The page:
Airport runway lighting technology is used on Interstate 64 on Afton Mountain. Pat Horner, Sergeant with the Carroll County Sheriff's Office, says he would like to see something similar on Fancy Gap Mountain.
"It's not a cure all. If you're still going to run 70 miles an hour on the road you're going to have a problem, but it gives you some idea of where you're at on the road," said Horner.
In 2007, incandescent lights were installed there. They were replaced by LED lights two years later because they have a longer life span and cost less to maintain. The upgrade was about $1.3 million and it costs just shy of $123,000 a year to maintain. We spoke to some who frequently travel through the fog in Fancy Gap to get their thoughts.
"When that fog is bad man, you have to go about 15 to 20 miles per hour and hope nobody runs into you," said Andy Reeves, a truck driver.
"I think lights would help but also the drivers would have to slow down," said Mark Pluvell.
V-DOT spokesman Jason Bond says they have already spent about $5 million putting up signs using solar power, to warn drivers about inclement weather. They have also installed additional safety measures like more signage and rumble strips. Bond says v-dot is currently laying the groundwork to put power on the mountain. The plan is to use LED lighting to flash a speed limit that can change with the weather, but some feel more is needed.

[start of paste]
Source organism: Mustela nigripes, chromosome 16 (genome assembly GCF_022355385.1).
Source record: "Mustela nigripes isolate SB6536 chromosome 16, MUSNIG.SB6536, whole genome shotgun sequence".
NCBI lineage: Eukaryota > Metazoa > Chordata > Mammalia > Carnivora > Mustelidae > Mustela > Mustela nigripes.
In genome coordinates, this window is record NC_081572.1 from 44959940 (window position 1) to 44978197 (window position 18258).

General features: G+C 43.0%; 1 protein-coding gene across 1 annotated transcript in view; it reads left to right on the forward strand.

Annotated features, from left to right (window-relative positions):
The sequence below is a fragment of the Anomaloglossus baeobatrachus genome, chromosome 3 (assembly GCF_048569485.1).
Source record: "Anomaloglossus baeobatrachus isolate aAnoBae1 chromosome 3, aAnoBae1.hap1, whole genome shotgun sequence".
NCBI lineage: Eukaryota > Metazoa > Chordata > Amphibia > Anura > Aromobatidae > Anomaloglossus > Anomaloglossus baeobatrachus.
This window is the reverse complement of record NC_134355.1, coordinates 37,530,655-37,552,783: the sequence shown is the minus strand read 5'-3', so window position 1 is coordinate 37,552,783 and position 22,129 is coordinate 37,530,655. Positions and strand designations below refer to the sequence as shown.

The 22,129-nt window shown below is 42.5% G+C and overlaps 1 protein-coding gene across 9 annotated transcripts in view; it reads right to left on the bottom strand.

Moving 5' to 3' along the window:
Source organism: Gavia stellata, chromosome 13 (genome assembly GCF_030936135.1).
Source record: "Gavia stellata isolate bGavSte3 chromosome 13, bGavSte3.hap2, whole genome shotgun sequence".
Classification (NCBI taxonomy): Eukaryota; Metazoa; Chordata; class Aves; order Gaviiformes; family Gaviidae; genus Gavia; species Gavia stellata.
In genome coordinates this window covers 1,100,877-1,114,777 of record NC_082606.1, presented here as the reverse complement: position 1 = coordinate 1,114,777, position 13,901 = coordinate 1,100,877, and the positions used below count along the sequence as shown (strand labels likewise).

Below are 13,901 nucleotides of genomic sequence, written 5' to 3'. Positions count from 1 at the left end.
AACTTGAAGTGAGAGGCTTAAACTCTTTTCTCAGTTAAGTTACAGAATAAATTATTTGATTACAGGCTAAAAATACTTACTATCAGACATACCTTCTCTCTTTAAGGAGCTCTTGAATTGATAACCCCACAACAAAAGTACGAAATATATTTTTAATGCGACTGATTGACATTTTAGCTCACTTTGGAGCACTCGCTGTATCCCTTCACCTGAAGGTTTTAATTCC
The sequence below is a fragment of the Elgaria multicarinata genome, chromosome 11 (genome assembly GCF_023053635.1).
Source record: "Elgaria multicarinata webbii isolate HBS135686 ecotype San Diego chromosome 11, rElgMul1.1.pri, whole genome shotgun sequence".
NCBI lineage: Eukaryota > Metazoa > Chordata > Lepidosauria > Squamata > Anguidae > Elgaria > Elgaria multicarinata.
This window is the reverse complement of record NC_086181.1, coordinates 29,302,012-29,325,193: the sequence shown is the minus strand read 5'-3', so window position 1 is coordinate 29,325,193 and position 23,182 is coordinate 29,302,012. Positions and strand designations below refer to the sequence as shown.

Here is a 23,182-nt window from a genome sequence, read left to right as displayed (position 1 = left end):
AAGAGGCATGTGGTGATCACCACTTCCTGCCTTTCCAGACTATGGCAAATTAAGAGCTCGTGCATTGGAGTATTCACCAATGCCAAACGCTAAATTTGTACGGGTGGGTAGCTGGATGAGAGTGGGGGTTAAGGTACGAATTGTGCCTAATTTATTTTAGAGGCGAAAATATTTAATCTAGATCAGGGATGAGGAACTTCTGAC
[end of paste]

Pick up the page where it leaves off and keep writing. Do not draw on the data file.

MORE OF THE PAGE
"The speed limit signs are a start. Afton Mountain has some lighting. I think Fancy Gap Mountain needs the same lighting and that may help. It's not going to solve every problem, but you have to do something. I mean how many events are you going to have like this before you decide enough is enough," said Horner.
V-DOT says the money to power Fancy Gap Mountain where Sunday's pile-up took place has not been set aside yet. Bond says it is in the hands of people living in Carroll County to lobby leaders to secure funding for the project.